METHODS: In this cross-trial analysis, we estimated treatment effects of comprehensive disease-modifying pharmacological therapy (ARNI, ß blocker, MRA, and SGLT2 inhibitor) versus conventional therapy (ACE inhibitor or ARB and ß blocker) in patients with chronic HFrEF by making indirect comparisons of three pivotal trials, EMPHASIS-HF (n=2737), PARADIGM-HF (n=8399), and DAPA-HF (n=4744). Our primary endpoint was a composite of cardiovascular death or first hospital admission for heart failure; we also assessed these endpoints individually and assessed all-cause mortality. Assuming these relative treatment effects are consistent over time, we then projected incremental long-term gains in event-free survival and overall survival with comprehensive disease-modifying therapy in the control group of the EMPHASIS-HF trial (ACE inhibitor or ARB and ß blocker).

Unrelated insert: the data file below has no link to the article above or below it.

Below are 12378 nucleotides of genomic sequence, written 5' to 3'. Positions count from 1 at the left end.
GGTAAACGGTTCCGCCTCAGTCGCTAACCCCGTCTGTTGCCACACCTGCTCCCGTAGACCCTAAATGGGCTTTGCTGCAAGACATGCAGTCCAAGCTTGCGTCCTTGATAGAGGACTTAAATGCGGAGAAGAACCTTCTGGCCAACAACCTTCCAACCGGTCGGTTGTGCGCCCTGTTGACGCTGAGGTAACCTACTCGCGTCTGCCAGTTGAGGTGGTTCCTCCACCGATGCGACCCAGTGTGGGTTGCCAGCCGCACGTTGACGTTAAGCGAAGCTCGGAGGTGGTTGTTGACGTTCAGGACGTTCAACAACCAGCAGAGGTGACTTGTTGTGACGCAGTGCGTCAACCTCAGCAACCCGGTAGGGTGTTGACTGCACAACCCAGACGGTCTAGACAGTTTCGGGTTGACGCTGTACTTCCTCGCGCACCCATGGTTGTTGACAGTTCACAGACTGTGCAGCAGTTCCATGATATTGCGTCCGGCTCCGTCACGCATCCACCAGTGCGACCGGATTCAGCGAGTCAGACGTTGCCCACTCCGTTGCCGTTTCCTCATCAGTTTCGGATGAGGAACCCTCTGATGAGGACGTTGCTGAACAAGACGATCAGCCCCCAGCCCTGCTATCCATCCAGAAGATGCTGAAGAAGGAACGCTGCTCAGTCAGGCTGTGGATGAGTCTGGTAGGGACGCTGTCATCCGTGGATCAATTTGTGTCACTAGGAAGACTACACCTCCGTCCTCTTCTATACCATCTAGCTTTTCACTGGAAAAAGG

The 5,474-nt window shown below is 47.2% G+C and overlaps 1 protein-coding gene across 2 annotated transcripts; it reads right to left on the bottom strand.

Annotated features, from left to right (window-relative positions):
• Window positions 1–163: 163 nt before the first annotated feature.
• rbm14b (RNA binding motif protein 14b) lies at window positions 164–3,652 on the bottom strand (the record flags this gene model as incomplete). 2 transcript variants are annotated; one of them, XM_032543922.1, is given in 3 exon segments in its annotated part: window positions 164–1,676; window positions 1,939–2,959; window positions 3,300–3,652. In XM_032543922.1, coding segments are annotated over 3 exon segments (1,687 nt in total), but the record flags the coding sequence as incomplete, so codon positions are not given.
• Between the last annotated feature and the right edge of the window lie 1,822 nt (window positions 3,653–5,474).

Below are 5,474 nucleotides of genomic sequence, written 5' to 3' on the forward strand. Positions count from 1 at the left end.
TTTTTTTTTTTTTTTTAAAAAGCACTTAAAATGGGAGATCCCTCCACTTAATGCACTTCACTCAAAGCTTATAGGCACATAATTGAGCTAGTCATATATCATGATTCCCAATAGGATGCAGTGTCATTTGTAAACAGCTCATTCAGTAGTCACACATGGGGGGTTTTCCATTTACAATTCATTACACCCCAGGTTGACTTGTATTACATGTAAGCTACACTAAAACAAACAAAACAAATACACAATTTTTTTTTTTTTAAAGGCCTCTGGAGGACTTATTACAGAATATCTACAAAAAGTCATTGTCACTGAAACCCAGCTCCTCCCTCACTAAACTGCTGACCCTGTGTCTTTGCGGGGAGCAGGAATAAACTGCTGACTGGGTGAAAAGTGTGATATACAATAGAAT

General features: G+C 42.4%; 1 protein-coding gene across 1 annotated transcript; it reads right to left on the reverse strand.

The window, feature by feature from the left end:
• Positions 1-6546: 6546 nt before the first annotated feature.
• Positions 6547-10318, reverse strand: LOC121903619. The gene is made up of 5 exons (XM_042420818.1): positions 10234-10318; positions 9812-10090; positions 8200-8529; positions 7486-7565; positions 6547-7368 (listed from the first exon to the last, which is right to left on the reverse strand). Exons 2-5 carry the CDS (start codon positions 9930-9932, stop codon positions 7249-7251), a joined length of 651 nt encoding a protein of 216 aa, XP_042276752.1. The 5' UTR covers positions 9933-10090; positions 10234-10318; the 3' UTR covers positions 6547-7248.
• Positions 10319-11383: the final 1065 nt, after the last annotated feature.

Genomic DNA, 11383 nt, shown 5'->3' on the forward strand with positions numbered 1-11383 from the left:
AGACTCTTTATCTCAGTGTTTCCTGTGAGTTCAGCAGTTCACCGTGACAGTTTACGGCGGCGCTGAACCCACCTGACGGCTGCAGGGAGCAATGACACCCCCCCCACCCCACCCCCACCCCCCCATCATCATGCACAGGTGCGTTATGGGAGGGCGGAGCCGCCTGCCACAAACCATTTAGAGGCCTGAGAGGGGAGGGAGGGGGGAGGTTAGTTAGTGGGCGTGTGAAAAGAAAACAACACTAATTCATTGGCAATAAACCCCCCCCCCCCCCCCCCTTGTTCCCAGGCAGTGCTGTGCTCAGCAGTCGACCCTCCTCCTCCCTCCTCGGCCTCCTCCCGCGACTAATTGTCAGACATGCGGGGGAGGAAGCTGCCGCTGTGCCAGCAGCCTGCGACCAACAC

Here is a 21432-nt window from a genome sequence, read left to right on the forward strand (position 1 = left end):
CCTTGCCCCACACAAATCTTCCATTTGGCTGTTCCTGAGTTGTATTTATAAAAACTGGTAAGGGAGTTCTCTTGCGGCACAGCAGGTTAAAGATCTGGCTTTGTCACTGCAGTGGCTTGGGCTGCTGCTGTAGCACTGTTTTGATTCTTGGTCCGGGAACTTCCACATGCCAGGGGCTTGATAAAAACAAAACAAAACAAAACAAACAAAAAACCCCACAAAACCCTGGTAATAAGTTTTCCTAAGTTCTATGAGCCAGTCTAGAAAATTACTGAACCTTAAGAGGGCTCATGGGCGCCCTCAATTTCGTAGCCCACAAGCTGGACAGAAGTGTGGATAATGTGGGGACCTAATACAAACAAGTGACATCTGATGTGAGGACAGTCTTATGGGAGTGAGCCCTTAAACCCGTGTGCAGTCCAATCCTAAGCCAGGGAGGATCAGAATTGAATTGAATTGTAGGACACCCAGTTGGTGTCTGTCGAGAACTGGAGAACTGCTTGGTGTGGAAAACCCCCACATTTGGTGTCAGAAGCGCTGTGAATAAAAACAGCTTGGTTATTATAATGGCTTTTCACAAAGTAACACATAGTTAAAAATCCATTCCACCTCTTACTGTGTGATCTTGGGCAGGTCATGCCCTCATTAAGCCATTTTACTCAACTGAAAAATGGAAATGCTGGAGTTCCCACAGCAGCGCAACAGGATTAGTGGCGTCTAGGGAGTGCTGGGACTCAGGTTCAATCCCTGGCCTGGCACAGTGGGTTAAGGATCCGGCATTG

FINDINGS: The hazard ratio (HR) for the imputed aggregate treatment effects of comprehensive disease-modifying therapy versus conventional therapy on the primary endpoint of cardiovascular death or hospital admission for heart failure was 0·38 (95% CI 0·30-0·47). HRs were also favourable for cardiovascular death alone (HR 0·50 [95% CI 0·37-0·67]), hospital admission for heart failure alone (0·32 [0·24-0·43]), and all-cause mortality (0·53 [0·40-0·70]). Treatment with comprehensive disease-modifying pharmacological therapy was estimated to afford 2·7 additional years (for an 80-year-old) to 8·3 additional years (for a 55-year-old) free from cardiovascular death or first hospital admission for heart failure and 1·4 additional years (for an 80-year-old) to 6·3 additional years (for a 55-year-old) of survival compared with conventional therapy.